It seems like lasers are being used all over our bodies these days. Lasers are used from everything from cosmetics to removing tattoos to delicate surgery in many parts of the body. The mouth is no exception as there are now many uses for lasers in dentistry.
So what is a laser? LASER is actually an acronym for “light amplification by stimulated emission of radiation”. Normal white light is actually made of many colors and wavelengths of light that are not focused. Lasers pass a light beam over and over through a substance that produces a beam of a single wavelength that is intensely focused.
Lasers vary widely in their wavelength and power so they can have profoundly different affects—everything from shooting down incoming missilesto doing delicate surgery. In dentistry, there are several types of lasers in use, but all are very low power.
The most common laser in dentistry is diagnostic and is called a “Diagnodent”. It is used for diagnosing small cavities in the pits and grooves of teeth. At my office we look at these grooves at 30 times magnification with an intra-oral camera and still have trouble, at times, telling if there is decay deep in the groove. The Diagnodent allows us to ‘read ‘what’s going on beneath the surface with a laser beam so we can catch these cavities at their earliest stages.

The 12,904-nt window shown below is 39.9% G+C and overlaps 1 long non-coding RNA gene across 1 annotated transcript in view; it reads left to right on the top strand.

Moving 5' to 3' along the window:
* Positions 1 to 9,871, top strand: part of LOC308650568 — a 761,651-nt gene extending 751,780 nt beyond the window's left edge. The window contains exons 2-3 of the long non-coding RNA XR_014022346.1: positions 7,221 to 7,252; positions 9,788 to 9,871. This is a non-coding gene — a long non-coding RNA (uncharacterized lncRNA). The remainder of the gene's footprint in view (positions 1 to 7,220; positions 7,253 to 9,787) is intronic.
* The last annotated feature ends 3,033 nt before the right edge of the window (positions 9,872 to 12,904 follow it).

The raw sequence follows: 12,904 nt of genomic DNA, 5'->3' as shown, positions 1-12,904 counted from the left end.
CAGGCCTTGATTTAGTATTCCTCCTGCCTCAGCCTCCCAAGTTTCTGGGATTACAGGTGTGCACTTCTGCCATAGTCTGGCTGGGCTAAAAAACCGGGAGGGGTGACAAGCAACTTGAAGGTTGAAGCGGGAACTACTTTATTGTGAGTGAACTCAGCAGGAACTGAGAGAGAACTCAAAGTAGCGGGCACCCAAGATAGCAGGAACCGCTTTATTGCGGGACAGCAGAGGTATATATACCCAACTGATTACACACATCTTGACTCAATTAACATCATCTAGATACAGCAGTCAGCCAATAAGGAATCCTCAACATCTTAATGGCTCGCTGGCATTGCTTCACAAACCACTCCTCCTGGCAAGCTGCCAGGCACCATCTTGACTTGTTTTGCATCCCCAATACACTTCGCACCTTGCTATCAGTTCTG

There are several different types of lasers to do relatively painless small surgeries on soft tissue (gums, lips, tongue, cheeks). These are used to remove various lumps and bumps and to recontour excessive gum tissue or muscle attachments. The great thing I like about doing these things with a laser is that there is usually no need for stitches and normally very little soreness afterward.
Lasers are great for desensitizing things that already hurt. Good examples are canker sore (mouth ulcers) and sensitive tooth roots. Gentle application of laser energy will actually make these feel better.
Some lasers, using water coolant, are used to cut hard tissues (tooth and bone), often without anesthesia. There are still relatively few dentists offering this service because of the extra time required for the dentist and often extra cost for the patient. These laser procedures do work well, but are not very efficient.
Treating moderate to severe gum disease (actually called periodontitis as it affects the bone) is a fantastic use for one laser. The Periolase is the only laser approved by the FDA to regenerate healthy attachment of gum and bone to the tooth roots. I love my Periolase!
The alternative is conventional gum surgery with usually produces much pain, gum recession, and root sensitivity. The Periolase normally allows us to avoid these things almost entirely and help people save teeth that they would eventually lose otherwise.